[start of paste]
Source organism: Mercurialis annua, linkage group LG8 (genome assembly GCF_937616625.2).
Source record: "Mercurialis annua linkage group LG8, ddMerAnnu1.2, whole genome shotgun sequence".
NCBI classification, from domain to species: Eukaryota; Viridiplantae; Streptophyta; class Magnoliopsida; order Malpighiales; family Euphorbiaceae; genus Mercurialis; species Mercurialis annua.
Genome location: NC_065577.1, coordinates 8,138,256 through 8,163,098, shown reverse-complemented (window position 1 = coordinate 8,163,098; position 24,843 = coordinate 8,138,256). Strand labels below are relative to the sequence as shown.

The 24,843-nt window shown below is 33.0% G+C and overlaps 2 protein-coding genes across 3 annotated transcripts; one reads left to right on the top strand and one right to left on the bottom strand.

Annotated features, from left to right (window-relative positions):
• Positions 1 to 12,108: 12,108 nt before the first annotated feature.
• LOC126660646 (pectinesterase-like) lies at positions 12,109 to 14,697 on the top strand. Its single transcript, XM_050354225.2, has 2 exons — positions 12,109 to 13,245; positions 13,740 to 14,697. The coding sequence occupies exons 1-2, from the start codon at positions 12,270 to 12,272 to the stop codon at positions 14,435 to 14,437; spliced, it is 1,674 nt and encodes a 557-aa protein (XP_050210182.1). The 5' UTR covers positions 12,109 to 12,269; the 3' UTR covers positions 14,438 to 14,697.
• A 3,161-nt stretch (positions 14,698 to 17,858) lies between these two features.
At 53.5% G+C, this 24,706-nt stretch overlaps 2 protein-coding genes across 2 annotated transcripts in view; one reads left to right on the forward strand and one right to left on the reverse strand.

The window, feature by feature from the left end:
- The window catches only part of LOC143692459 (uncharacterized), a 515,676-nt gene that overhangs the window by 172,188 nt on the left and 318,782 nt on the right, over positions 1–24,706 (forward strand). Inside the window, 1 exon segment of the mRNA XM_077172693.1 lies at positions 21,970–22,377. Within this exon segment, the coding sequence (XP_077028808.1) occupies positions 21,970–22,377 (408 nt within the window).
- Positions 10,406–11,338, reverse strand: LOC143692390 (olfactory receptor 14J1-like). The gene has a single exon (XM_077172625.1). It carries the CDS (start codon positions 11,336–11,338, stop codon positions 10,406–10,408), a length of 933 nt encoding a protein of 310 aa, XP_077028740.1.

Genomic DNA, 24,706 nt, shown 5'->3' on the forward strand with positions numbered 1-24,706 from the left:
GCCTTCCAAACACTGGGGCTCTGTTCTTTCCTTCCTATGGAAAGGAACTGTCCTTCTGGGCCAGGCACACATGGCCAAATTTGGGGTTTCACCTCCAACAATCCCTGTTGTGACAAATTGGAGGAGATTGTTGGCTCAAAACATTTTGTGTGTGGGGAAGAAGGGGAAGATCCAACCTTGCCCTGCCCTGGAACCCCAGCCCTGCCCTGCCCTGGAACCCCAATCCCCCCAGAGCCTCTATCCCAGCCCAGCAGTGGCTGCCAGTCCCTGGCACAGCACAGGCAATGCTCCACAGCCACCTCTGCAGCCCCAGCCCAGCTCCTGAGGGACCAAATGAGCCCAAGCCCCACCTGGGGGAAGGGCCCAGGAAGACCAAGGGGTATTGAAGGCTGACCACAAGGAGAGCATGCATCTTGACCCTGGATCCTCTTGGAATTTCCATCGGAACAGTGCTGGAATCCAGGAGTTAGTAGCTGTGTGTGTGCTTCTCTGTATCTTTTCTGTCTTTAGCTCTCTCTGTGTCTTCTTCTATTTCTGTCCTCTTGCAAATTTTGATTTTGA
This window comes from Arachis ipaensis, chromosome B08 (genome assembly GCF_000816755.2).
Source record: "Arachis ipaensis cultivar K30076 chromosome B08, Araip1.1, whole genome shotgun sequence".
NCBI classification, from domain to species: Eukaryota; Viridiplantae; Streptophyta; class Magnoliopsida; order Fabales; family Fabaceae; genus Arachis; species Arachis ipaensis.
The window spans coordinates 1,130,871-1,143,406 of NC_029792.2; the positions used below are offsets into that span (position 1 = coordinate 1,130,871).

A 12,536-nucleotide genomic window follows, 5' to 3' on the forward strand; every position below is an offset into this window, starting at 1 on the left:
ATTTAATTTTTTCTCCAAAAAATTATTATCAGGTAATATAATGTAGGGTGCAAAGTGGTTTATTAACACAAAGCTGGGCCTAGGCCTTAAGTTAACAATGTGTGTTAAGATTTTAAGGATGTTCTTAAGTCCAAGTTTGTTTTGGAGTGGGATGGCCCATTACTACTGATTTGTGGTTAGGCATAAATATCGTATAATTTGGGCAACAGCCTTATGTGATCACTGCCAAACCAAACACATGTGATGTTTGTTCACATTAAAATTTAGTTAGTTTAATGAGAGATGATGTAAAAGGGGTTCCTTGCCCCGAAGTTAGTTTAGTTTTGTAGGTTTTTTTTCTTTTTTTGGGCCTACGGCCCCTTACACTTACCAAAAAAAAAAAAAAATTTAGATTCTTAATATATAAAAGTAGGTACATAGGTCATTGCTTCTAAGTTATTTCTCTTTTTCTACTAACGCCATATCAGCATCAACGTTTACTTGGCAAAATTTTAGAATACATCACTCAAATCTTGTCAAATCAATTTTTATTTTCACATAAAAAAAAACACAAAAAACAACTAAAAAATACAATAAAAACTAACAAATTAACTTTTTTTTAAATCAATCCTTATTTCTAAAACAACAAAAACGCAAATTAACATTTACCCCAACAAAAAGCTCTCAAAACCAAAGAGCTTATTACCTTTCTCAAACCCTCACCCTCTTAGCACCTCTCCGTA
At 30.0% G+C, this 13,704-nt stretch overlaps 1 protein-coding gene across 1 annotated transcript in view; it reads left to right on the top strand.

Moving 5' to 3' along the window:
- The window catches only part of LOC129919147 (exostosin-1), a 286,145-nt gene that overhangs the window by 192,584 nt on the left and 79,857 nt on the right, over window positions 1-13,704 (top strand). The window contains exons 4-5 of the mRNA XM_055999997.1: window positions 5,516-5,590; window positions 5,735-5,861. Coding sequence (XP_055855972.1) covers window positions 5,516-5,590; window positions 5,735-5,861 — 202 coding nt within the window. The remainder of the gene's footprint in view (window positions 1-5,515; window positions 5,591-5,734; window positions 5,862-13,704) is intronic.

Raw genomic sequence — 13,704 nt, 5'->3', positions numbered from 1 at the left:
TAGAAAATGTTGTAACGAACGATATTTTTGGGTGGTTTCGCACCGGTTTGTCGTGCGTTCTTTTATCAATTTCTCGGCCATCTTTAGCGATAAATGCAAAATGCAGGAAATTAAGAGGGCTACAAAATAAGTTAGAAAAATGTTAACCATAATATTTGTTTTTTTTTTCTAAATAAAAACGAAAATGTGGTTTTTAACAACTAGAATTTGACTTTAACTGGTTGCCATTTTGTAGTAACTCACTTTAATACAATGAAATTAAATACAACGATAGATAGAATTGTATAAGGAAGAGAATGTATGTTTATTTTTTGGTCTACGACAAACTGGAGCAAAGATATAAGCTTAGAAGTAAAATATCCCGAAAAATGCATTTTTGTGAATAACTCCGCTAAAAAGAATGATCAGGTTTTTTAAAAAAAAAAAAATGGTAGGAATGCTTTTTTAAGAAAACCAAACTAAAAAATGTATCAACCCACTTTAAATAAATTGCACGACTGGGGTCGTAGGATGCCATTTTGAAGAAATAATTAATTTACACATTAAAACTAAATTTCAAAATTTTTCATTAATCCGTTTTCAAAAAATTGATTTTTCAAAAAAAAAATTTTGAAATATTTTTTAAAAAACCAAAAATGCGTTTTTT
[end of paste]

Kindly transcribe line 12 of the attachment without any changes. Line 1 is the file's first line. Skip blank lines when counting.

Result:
- The window catches only part of LOC143692459 (uncharacterized), a 515,676-nt gene that overhangs the window by 172,188 nt on the left and 318,782 nt on the right, over positions 1–24,706 (forward strand). Inside the window, 1 exon segment of the mRNA XM_077172693.1 lies at positions 21,970–22,377. Within this exon segment, the coding sequence (XP_077028808.1) occupies positions 21,970–22,377 (408 nt within the window).